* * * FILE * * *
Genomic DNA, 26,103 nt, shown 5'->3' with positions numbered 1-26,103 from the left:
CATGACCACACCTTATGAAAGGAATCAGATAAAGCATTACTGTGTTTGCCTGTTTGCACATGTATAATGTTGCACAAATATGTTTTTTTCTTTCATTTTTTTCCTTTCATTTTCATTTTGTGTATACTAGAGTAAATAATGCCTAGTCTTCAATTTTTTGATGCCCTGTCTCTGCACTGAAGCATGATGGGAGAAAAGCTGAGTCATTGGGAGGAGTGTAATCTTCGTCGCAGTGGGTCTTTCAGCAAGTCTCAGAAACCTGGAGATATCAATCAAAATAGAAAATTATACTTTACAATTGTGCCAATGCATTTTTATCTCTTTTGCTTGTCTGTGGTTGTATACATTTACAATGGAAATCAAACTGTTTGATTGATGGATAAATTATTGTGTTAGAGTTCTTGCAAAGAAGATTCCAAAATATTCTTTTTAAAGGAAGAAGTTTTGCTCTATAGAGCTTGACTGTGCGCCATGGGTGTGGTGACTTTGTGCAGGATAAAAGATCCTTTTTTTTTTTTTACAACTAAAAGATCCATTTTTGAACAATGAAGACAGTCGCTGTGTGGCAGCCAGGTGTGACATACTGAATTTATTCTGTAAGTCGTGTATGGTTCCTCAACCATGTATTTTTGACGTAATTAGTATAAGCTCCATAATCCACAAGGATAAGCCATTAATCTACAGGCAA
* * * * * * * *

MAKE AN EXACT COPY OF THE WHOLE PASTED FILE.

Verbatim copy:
Genomic DNA, 26,103 nt, shown 5'->3' with positions numbered 1-26,103 from the left:
CATGACCACACCTTATGAAAGGAATCAGATAAAGCATTACTGTGTTTGCCTGTTTGCACATGTATAATGTTGCACAAATATGTTTTTTTCTTTCATTTTTTTCCTTTCATTTTCATTTTGTGTATACTAGAGTAAATAATGCCTAGTCTTCAATTTTTTGATGCCCTGTCTCTGCACTGAAGCATGATGGGAGAAAAGCTGAGTCATTGGGAGGAGTGTAATCTTCGTCGCAGTGGGTCTTTCAGCAAGTCTCAGAAACCTGGAGATATCAATCAAAATAGAAAATTATACTTTACAATTGTGCCAATGCATTTTTATCTCTTTTGCTTGTCTGTGGTTGTATACATTTACAATGGAAATCAAACTGTTTGATTGATGGATAAATTATTGTGTTAGAGTTCTTGCAAAGAAGATTCCAAAATATTCTTTTTAAAGGAAGAAGTTTTGCTCTATAGAGCTTGACTGTGCGCCATGGGTGTGGTGACTTTGTGCAGGATAAAAGATCCTTTTTTTTTTTTTACAACTAAAAGATCCATTTTTGAACAATGAAGACAGTCGCTGTGTGGCAGCCAGGTGTGACATACTGAATTTATTCTGTAAGTCGTGTATGGTTCCTCAACCATGTATTTTTGACGTAATTAGTATAAGCTCCATAATCCACAAGGATAAGCCATTAATCTACAGGCAA